Rob Bernshteyn is the CEO and Chairman of Coupa Software, a leading provider of spend management solutions for the cloud. With multiple decades of experience in enterprise software, the tech executive believes in a future wherein SaaS turns into VaaS, or Value-as-a-Service. This long-term vision explains the gist behind his recent book “Value as a Service: Embracing the Coming Disruption,” which offers a perspective on the B2B technology solutions space wherein Bernshteyn foresees providers becoming more like strategic partners that help their customers define and deliver greater value.
Rob first gained experience in the software industry at his junior year internship with Anderson Consulting (now Accenture) while studying at the State University of New York at Albany, where he graduated with a Bachelor of Science in Information Technology. Upon graduating, Coupa’s CEO spent a half decade at Anderson as a programmer, project manager and systems integration consultant for SAP programs.
Like many tech CEOs, Bernshteyn was driven by his efforts to solve a major issue that he saw while working at his previous company. At Anderson, Rob was extremely frustrated with the inefficiency of the enterprise software space, wherein businesses paid large sums of money to implementation teams, without fully realizing the value of the software. Charged with the vision of a better model, the tech disruptor enrolled at Harvard Business School.
With a fresh MBA certificate in pocket, Rob set out for Silicon Valley, where he started at now Oracle-owned Siebel, a customer relationship management (CRM) platform. He is attributed to growing the company’s employee relationship management (ERM) business into one of its fastest growing product lines while serving as the leader of the firm’s Product Management division. At Siebel, Bernshteyn was again confronted with what he saw as the misalignment of customer spend and value realized, believing that businesses were paying too much and receiving too little for it. As an early SaaS champion, the tech CEO preferred a model wherein customers paid as they went, offering recurring revenue and incentivizing a more collaborative relationship between software companies, their clients and third party or internal consulting and implementation teams.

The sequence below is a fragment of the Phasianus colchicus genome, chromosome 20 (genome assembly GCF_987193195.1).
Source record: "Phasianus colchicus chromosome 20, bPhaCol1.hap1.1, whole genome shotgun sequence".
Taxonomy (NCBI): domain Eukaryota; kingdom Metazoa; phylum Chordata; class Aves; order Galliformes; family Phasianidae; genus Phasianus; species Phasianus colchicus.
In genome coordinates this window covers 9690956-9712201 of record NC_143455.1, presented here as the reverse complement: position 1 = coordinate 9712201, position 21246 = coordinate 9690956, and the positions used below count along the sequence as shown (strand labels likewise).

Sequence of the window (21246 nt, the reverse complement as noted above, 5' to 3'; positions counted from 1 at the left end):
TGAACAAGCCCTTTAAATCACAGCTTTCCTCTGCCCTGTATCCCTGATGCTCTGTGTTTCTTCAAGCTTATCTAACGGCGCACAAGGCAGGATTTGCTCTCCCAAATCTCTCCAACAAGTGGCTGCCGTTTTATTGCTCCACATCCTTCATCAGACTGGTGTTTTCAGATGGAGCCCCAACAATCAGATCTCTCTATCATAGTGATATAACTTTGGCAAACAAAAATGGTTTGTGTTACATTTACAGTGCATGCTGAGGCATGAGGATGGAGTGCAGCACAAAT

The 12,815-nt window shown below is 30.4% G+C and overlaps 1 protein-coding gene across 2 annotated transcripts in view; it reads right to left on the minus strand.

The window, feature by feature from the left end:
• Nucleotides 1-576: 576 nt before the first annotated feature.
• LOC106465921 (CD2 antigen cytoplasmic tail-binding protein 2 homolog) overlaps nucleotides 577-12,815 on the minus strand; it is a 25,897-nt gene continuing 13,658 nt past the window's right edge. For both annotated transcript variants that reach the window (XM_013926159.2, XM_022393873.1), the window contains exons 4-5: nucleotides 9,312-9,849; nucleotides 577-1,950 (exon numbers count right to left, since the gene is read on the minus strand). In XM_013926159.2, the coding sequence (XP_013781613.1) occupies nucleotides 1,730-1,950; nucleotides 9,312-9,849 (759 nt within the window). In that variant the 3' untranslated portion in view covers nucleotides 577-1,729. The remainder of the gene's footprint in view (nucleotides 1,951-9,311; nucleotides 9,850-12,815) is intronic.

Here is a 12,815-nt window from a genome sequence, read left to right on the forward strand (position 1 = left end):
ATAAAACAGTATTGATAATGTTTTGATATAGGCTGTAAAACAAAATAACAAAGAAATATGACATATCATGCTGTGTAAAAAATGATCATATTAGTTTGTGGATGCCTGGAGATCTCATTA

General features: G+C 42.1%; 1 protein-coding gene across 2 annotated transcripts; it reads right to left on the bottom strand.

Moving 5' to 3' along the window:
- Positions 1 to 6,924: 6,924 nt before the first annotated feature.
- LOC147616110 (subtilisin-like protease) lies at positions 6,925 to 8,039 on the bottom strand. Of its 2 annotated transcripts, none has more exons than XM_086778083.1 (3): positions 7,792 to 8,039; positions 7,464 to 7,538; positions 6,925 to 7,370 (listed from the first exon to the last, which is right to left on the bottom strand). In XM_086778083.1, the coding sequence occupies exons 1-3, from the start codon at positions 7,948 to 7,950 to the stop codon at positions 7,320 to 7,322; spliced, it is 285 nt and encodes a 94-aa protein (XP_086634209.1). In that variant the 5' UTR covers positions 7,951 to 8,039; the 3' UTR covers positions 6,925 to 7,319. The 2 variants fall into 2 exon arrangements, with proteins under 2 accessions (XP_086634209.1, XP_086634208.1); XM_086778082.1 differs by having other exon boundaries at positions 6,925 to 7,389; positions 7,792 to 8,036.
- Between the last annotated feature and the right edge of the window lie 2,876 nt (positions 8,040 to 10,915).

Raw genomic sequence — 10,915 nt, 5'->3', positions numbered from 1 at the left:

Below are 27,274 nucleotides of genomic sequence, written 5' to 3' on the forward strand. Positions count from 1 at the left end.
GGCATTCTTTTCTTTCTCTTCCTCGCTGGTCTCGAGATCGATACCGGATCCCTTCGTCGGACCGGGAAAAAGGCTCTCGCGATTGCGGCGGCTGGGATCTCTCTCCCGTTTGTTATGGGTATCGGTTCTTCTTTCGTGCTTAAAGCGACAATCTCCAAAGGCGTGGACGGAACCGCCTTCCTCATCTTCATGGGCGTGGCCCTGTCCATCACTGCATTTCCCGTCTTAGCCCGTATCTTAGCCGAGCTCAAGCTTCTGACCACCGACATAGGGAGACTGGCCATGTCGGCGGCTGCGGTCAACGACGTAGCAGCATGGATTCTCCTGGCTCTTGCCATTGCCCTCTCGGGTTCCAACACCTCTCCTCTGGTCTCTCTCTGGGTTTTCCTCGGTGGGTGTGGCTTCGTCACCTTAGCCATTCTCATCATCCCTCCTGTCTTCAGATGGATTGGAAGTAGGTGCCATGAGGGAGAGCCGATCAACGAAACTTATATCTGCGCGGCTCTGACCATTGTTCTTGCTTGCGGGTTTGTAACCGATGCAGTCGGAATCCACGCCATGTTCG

At his next position with SuccessFactors, Rob ran Global Product Marketing & Management, playing a hands-on role in scaling the firm from an early-stage startup to a successful public company. In February 2009, during the rough of the Global Financial Crisis, Rob left SuccessFactors to serve the procurement and supply management space at Coupa, as its CEO and President.
Amidst a slow period for tech IPOs in 2016, Coupa hit the public markets at $18 per share. The company’s $75 million IPO in October was only the second “unicorn” of the year, a company with a valuation over $1 billion. With Bernshteyn at the helm, the San Mateo, Calif.-based company has grown to a $1.6 billion market leader, securing a 41% top line improvement over last year in the first quarter of 2017. Rob has helped grow Coupa from a team of just 19 when he started, to over 800 as of late. Trading at nearly $30 in August 2017, Coupa stock reflects an approximate 64% return since it hit the public market on the Nasdaq exchange.
Rob told Spend Matters in an interview that “the ultimate challenge” that any CEO faces is developing and nurturing the culture of his or her company.
“With the right set of values, I believe that a company’s potential is limitless,” suggested Coupa’s CEO, who says his company’s core values include ensuring customer success, with a results driven environment that strives for excellence. The total cloud-based enterprise says the most difficult barrier with clients is their tendency to resist change, which is where Coupa steps in to try and demonstrate value and act as a trustworthy partner instead of merely a software vendor.
Outside of overseeing Coupa’s strategy and execution, Rob frequently lectures at Harvard and Stanford’s business schools, and contributes to publications including Forbes and Fortune. With his deep industry insight, the tech executive is often featured on news channels such as NPR and Bloomberg, where he is seen championing his idea of VaaS, founded on the idea of delivering software in a new way, benefiting both the provider and the business by driving consistent, quantifiable value.